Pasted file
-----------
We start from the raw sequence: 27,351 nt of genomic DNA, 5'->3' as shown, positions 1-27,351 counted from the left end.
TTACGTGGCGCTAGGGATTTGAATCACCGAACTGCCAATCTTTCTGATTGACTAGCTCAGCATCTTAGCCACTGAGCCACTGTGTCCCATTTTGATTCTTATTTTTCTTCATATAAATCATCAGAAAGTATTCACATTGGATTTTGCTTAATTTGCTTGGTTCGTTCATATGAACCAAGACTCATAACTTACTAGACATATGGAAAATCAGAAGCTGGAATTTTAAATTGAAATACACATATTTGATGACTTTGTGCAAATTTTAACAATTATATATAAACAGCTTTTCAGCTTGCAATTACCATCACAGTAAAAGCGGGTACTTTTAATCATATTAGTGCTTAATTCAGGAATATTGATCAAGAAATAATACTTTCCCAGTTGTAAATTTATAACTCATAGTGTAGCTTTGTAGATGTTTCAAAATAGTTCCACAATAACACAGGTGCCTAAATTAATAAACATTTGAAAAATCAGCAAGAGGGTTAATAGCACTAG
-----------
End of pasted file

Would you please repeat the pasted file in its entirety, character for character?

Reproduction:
We start from the raw sequence: 27,351 nt of genomic DNA, 5'->3' as shown, positions 1-27,351 counted from the left end.
TTACGTGGCGCTAGGGATTTGAATCACCGAACTGCCAATCTTTCTGATTGACTAGCTCAGCATCTTAGCCACTGAGCCACTGTGTCCCATTTTGATTCTTATTTTTCTTCATATAAATCATCAGAAAGTATTCACATTGGATTTTGCTTAATTTGCTTGGTTCGTTCATATGAACCAAGACTCATAACTTACTAGACATATGGAAAATCAGAAGCTGGAATTTTAAATTGAAATACACATATTTGATGACTTTGTGCAAATTTTAACAATTATATATAAACAGCTTTTCAGCTTGCAATTACCATCACAGTAAAAGCGGGTACTTTTAATCATATTAGTGCTTAATTCAGGAATATTGATCAAGAAATAATACTTTCCCAGTTGTAAATTTATAACTCATAGTGTAGCTTTGTAGATGTTTCAAAATAGTTCCACAATAACACAGGTGCCTAAATTAATAAACATTTGAAAAATCAGCAAGAGGGTTAATAGCACTAG